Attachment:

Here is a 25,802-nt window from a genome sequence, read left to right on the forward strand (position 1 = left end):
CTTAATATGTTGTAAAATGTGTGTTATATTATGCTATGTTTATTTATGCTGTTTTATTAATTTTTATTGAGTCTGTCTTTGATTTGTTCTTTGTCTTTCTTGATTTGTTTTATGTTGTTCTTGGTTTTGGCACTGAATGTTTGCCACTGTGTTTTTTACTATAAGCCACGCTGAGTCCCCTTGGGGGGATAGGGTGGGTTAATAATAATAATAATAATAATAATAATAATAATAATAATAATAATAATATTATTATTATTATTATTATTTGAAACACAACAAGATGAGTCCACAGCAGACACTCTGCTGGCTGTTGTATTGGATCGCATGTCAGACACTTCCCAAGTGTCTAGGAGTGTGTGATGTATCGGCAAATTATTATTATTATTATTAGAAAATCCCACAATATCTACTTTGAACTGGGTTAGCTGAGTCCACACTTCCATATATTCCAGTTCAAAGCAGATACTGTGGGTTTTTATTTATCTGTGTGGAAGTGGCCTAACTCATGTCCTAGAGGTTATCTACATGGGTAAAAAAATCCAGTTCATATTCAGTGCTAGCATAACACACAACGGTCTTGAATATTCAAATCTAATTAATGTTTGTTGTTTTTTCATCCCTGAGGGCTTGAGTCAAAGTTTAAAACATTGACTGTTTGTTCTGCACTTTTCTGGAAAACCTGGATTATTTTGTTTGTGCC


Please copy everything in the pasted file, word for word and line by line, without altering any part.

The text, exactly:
Here is a 25,802-nt window from a genome sequence, read left to right on the forward strand (position 1 = left end):
CTTAATATGTTGTAAAATGTGTGTTATATTATGCTATGTTTATTTATGCTGTTTTATTAATTTTTATTGAGTCTGTCTTTGATTTGTTCTTTGTCTTTCTTGATTTGTTTTATGTTGTTCTTGGTTTTGGCACTGAATGTTTGCCACTGTGTTTTTTACTATAAGCCACGCTGAGTCCCCTTGGGGGGATAGGGTGGGTTAATAATAATAATAATAATAATAATAATAATAATAATAATAATAATAATATTATTATTATTATTATTATTTGAAACACAACAAGATGAGTCCACAGCAGACACTCTGCTGGCTGTTGTATTGGATCGCATGTCAGACACTTCCCAAGTGTCTAGGAGTGTGTGATGTATCGGCAAATTATTATTATTATTATTAGAAAATCCCACAATATCTACTTTGAACTGGGTTAGCTGAGTCCACACTTCCATATATTCCAGTTCAAAGCAGATACTGTGGGTTTTTATTTATCTGTGTGGAAGTGGCCTAACTCATGTCCTAGAGGTTATCTACATGGGTAAAAAAATCCAGTTCATATTCAGTGCTAGCATAACACACAACGGTCTTGAATATTCAAATCTAATTAATGTTTGTTGTTTTTTCATCCCTGAGGGCTTGAGTCAAAGTTTAAAACATTGACTGTTTGTTCTGCACTTTTCTGGAAAACCTGGATTATTTTGTTTGTGCC